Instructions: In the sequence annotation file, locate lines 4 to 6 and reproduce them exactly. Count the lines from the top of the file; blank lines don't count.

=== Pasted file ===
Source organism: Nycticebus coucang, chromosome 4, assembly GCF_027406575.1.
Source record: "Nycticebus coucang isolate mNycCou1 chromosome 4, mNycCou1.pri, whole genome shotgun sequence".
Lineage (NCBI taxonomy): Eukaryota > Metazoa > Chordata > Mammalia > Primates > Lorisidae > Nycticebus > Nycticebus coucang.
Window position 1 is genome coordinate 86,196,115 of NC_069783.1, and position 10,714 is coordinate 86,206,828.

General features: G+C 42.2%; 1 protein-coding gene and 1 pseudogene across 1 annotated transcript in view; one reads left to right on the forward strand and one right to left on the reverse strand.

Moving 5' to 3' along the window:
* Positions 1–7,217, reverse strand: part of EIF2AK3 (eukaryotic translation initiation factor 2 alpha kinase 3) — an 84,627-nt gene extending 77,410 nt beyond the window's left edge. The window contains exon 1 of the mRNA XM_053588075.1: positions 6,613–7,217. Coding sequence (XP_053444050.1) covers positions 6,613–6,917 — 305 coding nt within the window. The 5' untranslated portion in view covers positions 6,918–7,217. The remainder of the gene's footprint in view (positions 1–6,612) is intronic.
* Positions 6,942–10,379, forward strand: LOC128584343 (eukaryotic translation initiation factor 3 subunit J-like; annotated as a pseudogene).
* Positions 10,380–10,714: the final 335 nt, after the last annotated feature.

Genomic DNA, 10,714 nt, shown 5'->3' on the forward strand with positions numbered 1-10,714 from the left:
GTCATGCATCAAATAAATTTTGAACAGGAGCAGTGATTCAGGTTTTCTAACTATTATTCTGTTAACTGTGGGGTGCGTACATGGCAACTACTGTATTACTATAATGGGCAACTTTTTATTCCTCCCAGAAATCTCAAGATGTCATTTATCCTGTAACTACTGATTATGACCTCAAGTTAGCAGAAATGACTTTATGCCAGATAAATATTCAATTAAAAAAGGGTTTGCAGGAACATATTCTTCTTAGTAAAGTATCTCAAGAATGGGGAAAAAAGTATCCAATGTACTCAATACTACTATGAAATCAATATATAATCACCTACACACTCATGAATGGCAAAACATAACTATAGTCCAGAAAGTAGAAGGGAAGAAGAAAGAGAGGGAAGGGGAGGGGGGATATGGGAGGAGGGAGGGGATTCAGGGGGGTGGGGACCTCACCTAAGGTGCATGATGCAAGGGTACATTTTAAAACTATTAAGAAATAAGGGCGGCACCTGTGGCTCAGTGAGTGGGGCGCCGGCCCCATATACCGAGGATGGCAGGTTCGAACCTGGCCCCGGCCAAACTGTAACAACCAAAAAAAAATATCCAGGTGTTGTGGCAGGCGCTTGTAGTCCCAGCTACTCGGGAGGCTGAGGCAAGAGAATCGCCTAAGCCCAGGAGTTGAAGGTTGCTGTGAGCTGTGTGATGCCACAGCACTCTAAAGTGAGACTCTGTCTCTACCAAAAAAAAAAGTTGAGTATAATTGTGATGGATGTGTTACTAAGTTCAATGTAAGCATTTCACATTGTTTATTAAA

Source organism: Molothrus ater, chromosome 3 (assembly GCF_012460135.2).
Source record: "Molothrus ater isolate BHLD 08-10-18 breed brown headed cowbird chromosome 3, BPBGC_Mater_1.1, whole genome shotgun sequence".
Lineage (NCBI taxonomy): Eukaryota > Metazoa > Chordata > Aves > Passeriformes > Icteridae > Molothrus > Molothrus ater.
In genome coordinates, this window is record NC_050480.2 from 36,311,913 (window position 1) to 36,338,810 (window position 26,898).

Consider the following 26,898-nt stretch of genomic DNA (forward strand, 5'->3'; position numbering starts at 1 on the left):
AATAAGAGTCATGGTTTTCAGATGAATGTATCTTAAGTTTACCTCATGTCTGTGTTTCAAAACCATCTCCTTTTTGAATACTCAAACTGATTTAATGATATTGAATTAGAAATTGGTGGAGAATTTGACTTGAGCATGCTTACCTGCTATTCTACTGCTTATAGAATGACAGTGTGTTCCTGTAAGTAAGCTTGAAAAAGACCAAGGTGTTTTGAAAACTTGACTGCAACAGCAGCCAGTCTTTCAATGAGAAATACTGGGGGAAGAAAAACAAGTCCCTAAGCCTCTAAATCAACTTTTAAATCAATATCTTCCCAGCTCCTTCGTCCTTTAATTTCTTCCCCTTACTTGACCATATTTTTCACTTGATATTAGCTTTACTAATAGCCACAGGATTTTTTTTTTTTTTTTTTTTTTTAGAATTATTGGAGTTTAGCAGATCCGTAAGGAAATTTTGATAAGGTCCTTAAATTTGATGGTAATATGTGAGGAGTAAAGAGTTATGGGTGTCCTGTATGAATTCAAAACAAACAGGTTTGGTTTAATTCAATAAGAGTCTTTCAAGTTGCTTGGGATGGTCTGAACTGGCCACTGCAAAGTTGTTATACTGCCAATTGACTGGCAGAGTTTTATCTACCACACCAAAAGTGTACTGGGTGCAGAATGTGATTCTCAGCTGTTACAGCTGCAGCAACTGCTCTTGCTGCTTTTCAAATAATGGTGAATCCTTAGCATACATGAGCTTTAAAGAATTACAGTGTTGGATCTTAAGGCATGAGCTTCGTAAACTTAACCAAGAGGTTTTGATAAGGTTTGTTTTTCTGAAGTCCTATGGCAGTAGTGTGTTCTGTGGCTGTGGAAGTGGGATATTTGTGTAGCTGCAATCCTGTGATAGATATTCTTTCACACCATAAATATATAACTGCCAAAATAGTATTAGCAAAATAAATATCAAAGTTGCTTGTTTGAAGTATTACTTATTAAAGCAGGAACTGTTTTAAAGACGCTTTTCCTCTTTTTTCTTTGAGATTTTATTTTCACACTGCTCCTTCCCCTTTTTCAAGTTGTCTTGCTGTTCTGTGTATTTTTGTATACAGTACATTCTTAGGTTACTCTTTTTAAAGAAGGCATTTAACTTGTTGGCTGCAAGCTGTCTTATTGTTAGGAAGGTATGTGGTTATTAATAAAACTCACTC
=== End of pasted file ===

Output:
Window position 1 is genome coordinate 86,196,115 of NC_069783.1, and position 10,714 is coordinate 86,206,828.

General features: G+C 42.2%; 1 protein-coding gene and 1 pseudogene across 1 annotated transcript in view; one reads left to right on the forward strand and one right to left on the reverse strand.

Moving 5' to 3' along the window: